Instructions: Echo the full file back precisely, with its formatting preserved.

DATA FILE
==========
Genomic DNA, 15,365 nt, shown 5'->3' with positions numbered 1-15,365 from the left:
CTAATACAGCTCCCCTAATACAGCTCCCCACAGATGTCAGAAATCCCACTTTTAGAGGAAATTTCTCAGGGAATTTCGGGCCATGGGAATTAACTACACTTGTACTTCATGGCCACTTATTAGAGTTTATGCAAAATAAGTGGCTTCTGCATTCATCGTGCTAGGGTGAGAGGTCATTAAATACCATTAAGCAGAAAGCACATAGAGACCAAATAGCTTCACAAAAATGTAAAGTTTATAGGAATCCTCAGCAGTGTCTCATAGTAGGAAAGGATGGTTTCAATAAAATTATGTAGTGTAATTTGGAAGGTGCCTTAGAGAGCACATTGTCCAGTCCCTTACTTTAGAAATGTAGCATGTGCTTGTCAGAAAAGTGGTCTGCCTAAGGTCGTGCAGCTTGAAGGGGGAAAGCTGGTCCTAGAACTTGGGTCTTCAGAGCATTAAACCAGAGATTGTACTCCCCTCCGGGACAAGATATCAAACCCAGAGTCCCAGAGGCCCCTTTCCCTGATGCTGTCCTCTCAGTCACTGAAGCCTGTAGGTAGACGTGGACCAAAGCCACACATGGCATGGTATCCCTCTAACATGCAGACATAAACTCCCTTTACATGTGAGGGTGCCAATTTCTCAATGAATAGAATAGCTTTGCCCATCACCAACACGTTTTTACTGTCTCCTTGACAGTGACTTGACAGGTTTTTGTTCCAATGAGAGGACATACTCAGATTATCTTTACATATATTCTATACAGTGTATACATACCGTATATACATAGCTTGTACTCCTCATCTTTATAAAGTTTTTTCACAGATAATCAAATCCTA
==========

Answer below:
Genomic DNA, 15,365 nt, shown 5'->3' with positions numbered 1-15,365 from the left:
CTAATACAGCTCCCCTAATACAGCTCCCCACAGATGTCAGAAATCCCACTTTTAGAGGAAATTTCTCAGGGAATTTCGGGCCATGGGAATTAACTACACTTGTACTTCATGGCCACTTATTAGAGTTTATGCAAAATAAGTGGCTTCTGCATTCATCGTGCTAGGGTGAGAGGTCATTAAATACCATTAAGCAGAAAGCACATAGAGACCAAATAGCTTCACAAAAATGTAAAGTTTATAGGAATCCTCAGCAGTGTCTCATAGTAGGAAAGGATGGTTTCAATAAAATTATGTAGTGTAATTTGGAAGGTGCCTTAGAGAGCACATTGTCCAGTCCCTTACTTTAGAAATGTAGCATGTGCTTGTCAGAAAAGTGGTCTGCCTAAGGTCGTGCAGCTTGAAGGGGGAAAGCTGGTCCTAGAACTTGGGTCTTCAGAGCATTAAACCAGAGATTGTACTCCCCTCCGGGACAAGATATCAAACCCAGAGTCCCAGAGGCCCCTTTCCCTGATGCTGTCCTCTCAGTCACTGAAGCCTGTAGGTAGACGTGGACCAAAGCCACACATGGCATGGTATCCCTCTAACATGCAGACATAAACTCCCTTTACATGTGAGGGTGCCAATTTCTCAATGAATAGAATAGCTTTGCCCATCACCAACACGTTTTTACTGTCTCCTTGACAGTGACTTGACAGGTTTTTGTTCCAATGAGAGGACATACTCAGATTATCTTTACATATATTCTATACAGTGTATACATACCGTATATACATAGCTTGTACTCCTCATCTTTATAAAGTTTTTTCACAGATAATCAAATCCTA